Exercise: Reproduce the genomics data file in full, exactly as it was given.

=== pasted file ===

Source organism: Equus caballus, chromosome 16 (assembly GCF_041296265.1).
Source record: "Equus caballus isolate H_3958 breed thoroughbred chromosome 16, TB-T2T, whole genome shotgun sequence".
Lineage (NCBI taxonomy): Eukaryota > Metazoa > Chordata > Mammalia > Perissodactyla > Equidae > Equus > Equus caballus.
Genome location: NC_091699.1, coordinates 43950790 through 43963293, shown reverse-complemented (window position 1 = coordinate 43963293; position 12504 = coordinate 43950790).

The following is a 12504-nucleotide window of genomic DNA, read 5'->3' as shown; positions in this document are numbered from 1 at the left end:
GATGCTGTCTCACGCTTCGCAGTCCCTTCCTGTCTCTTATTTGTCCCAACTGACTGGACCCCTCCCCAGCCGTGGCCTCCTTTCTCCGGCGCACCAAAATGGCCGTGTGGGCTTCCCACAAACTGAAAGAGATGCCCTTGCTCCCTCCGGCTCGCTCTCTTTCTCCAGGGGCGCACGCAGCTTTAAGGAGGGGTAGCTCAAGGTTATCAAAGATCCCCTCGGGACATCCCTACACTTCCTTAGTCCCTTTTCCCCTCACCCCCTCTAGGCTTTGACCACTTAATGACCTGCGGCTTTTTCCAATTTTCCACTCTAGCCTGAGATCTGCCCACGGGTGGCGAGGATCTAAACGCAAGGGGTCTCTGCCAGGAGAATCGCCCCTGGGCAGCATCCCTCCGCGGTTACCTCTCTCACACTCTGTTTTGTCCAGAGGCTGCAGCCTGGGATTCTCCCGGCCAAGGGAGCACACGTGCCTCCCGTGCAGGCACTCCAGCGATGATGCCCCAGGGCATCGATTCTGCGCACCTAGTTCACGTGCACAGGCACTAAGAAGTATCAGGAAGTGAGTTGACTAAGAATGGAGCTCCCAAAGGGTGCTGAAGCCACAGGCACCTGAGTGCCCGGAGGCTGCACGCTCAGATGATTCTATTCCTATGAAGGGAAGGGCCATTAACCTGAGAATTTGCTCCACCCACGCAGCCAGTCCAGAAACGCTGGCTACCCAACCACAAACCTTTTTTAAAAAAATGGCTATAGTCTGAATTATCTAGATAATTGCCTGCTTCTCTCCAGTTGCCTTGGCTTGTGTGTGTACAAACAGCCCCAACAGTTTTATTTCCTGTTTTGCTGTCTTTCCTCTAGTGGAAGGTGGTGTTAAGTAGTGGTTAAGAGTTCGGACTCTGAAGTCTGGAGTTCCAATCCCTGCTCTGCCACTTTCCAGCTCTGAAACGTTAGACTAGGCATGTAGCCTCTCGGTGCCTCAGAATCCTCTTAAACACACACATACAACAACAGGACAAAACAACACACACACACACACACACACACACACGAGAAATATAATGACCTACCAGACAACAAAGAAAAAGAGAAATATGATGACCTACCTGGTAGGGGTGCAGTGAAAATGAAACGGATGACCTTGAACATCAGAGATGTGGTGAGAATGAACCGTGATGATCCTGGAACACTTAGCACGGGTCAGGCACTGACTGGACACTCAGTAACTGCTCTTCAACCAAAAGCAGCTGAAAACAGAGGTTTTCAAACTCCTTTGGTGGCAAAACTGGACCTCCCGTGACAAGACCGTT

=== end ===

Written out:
Source organism: Equus caballus, chromosome 16 (assembly GCF_041296265.1).
Source record: "Equus caballus isolate H_3958 breed thoroughbred chromosome 16, TB-T2T, whole genome shotgun sequence".
Lineage (NCBI taxonomy): Eukaryota > Metazoa > Chordata > Mammalia > Perissodactyla > Equidae > Equus > Equus caballus.
Genome location: NC_091699.1, coordinates 43950790 through 43963293, shown reverse-complemented (window position 1 = coordinate 43963293; position 12504 = coordinate 43950790).

The following is a 12504-nucleotide window of genomic DNA, read 5'->3' as shown; positions in this document are numbered from 1 at the left end:
GATGCTGTCTCACGCTTCGCAGTCCCTTCCTGTCTCTTATTTGTCCCAACTGACTGGACCCCTCCCCAGCCGTGGCCTCCTTTCTCCGGCGCACCAAAATGGCCGTGTGGGCTTCCCACAAACTGAAAGAGATGCCCTTGCTCCCTCCGGCTCGCTCTCTTTCTCCAGGGGCGCACGCAGCTTTAAGGAGGGGTAGCTCAAGGTTATCAAAGATCCCCTCGGGACATCCCTACACTTCCTTAGTCCCTTTTCCCCTCACCCCCTCTAGGCTTTGACCACTTAATGACCTGCGGCTTTTTCCAATTTTCCACTCTAGCCTGAGATCTGCCCACGGGTGGCGAGGATCTAAACGCAAGGGGTCTCTGCCAGGAGAATCGCCCCTGGGCAGCATCCCTCCGCGGTTACCTCTCTCACACTCTGTTTTGTCCAGAGGCTGCAGCCTGGGATTCTCCCGGCCAAGGGAGCACACGTGCCTCCCGTGCAGGCACTCCAGCGATGATGCCCCAGGGCATCGATTCTGCGCACCTAGTTCACGTGCACAGGCACTAAGAAGTATCAGGAAGTGAGTTGACTAAGAATGGAGCTCCCAAAGGGTGCTGAAGCCACAGGCACCTGAGTGCCCGGAGGCTGCACGCTCAGATGATTCTATTCCTATGAAGGGAAGGGCCATTAACCTGAGAATTTGCTCCACCCACGCAGCCAGTCCAGAAACGCTGGCTACCCAACCACAAACCTTTTTTAAAAAAATGGCTATAGTCTGAATTATCTAGATAATTGCCTGCTTCTCTCCAGTTGCCTTGGCTTGTGTGTGTACAAACAGCCCCAACAGTTTTATTTCCTGTTTTGCTGTCTTTCCTCTAGTGGAAGGTGGTGTTAAGTAGTGGTTAAGAGTTCGGACTCTGAAGTCTGGAGTTCCAATCCCTGCTCTGCCACTTTCCAGCTCTGAAACGTTAGACTAGGCATGTAGCCTCTCGGTGCCTCAGAATCCTCTTAAACACACACATACAACAACAGGACAAAACAACACACACACACACACACACACACACACGAGAAATATAATGACCTACCAGACAACAAAGAAAAAGAGAAATATGATGACCTACCTGGTAGGGGTGCAGTGAAAATGAAACGGATGACCTTGAACATCAGAGATGTGGTGAGAATGAACCGTGATGATCCTGGAACACTTAGCACGGGTCAGGCACTGACTGGACACTCAGTAACTGCTCTTCAACCAAAAGCAGCTGAAAACAGAGGTTTTCAAACTCCTTTGGTGGCAAAACTGGACCTCCCGTGACAAGACCGTT